Last summer, my husband, several of his friends from high school, and I started the 3.1 mile course of Rugged Maniac on an overcast July day. At over 250 pounds, I struggled through most of the obstacles, but fought my way to the finish line. Despite my excitement at finishing the course, I remember my disappointment at having to skip several obstacles that I just could not do because of my size.
The final challenge was one of those obstacles that I had to skip, but not for a lack of trying. It was a large structure like the Aggro Crag from Guts, featuring a vertical wall you had to climb using only a rope. Muddy, bleeding, and exhausted, I desperately struggled to pull myself up, with a crowd of fellow runners cheering me on. But unlike the movies, I did not get an extra surge of energy and make it to the top. Instead, my feet slipped and I face-planted into the wall, sliding down the whole way. I walked around that final obstacle, but I made a promise to myself that next year would be different.
After surgery, my husband and I would talk about Rugged Maniac on our long walks around the neighborhood, and how this year would be so much different. Based upon the estimates of my nutritionist, I guessed I would be down 50-60 pounds in the 8 months between surgery and the event. In actuality, I was down 84 pounds. However, even knowing that I had already done a Rugged Maniac, and that my weight loss had far exceeded my expectations, I still could not shake the pre-race nerves. Could I do this? Would I have to skip obstacles? How would it feel?
As I pinned on my bib number this July 12th, I mentally chanted “I got this,” over and over. This year, I would not only have my husband by my side, but also my mom, who didn’t want to be left out of the fun. As I approached the barricade that is the “first official obstacle” into the waiting pen for my heat, my nerves turned to excitement. Without help I was able to push myself over the wall, an immediate improvement from 2013. I knew then, that no matter what happened along the course, it would be a success; I had already done something that I couldn’t do one year, and over 80 pounds, prior.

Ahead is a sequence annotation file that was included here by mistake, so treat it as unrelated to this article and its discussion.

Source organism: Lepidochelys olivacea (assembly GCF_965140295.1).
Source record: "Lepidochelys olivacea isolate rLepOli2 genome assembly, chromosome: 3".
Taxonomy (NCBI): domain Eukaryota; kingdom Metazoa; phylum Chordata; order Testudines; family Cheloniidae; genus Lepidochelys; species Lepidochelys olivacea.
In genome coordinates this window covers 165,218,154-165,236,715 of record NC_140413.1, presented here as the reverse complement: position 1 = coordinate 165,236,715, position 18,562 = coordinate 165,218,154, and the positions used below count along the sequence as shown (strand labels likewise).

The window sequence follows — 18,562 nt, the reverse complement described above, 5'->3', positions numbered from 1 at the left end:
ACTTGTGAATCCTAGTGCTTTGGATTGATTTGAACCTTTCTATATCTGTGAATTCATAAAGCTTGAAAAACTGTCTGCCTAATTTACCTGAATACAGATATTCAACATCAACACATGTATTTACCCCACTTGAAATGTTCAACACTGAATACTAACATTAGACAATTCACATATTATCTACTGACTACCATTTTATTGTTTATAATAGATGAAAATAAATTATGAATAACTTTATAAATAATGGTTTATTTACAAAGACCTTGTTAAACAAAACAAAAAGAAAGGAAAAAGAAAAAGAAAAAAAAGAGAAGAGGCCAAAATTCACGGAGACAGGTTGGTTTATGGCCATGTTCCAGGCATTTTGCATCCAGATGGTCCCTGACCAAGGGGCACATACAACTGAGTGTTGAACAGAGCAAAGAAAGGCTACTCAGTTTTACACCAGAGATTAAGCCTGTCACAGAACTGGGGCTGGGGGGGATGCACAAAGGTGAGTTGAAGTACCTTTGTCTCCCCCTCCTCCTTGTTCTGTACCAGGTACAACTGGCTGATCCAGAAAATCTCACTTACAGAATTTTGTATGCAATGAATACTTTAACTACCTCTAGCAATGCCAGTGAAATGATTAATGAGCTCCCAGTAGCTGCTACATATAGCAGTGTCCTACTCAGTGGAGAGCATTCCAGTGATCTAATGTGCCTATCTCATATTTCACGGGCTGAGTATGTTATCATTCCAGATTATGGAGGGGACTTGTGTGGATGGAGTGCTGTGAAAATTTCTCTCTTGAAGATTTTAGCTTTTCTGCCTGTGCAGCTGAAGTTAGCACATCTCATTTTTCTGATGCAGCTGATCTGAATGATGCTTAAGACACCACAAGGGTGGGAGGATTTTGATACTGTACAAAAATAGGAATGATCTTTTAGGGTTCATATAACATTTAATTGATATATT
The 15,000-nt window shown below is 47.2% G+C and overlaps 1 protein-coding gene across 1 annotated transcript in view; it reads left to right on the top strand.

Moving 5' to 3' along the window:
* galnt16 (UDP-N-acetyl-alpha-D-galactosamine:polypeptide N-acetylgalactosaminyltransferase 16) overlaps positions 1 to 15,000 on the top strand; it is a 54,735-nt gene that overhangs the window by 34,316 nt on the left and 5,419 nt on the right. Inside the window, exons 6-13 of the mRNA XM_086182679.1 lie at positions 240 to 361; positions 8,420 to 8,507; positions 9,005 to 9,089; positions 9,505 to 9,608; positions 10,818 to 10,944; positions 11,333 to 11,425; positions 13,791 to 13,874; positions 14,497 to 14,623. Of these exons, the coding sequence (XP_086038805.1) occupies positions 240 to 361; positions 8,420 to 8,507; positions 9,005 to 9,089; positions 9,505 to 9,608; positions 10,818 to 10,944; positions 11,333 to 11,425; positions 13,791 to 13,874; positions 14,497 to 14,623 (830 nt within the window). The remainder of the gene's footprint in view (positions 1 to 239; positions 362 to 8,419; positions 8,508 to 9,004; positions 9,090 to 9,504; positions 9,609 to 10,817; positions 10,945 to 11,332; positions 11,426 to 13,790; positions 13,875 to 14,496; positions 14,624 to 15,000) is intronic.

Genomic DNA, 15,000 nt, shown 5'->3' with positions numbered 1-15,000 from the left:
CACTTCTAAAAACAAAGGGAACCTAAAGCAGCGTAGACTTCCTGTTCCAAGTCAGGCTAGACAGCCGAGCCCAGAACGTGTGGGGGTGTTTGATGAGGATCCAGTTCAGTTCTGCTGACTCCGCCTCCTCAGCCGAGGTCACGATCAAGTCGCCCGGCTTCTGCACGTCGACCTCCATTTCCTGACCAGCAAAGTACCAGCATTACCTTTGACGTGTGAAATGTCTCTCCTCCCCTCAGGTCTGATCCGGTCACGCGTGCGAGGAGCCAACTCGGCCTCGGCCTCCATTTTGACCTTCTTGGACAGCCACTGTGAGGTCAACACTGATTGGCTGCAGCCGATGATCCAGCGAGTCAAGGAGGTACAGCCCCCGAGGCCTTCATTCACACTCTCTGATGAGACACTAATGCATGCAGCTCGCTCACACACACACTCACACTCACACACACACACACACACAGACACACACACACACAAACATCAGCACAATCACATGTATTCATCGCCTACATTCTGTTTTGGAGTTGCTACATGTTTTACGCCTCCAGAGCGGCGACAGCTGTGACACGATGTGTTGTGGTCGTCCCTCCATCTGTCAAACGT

But the differences didn’t stop there. This year, I ran most of the course, only stopping to walk when my teammates needed it, while I could barely keep up in 2013. This year, I pulled myself up through a tube using only my upper body strength. And – what I am possibly most proud of – this year, I did every single obstacle.
As B and I drank our celebratory post-race beer, we couldn’t help but get a little giddy about how well this year’s race had gone. We excitedly chatted about our favorite obstacles, and proudly bought extra Rugged Maniac gear to wear throughout the year to come. And, although I was a little bruised and sore, I was amazed at what my body could do. Weight loss is great, and I will never scoff at the progress I made on the scale, but more than anything else I loved how strong and fierce I felt. I may not ever be a size 0 – and honestly, I’d never want to be – but I sure as hell can kick some serious ass at a mud run.
Moreover, I realized as I was trudging along the course, waist deep in sludge, that this was only one stop along my fitness/weight loss journey. Back in November, I could not imagine anything past this year’s Rugged Maniac event, and thought of it as the “be-all, end-all” goal marking for my progress. Now, I know that my new healthy lifestyle is forever, and I’m ecstatic to see what’s next.
My favorite part of the race was doing it with the one I love – my partner in everything, whether it be 3 am walks around the neighborhood or 3.1 mile mud runs. Kissing B at the finish line this year, I reflected on how far we had come and what we have in store. And despite all the mud, I know our future is looking bright.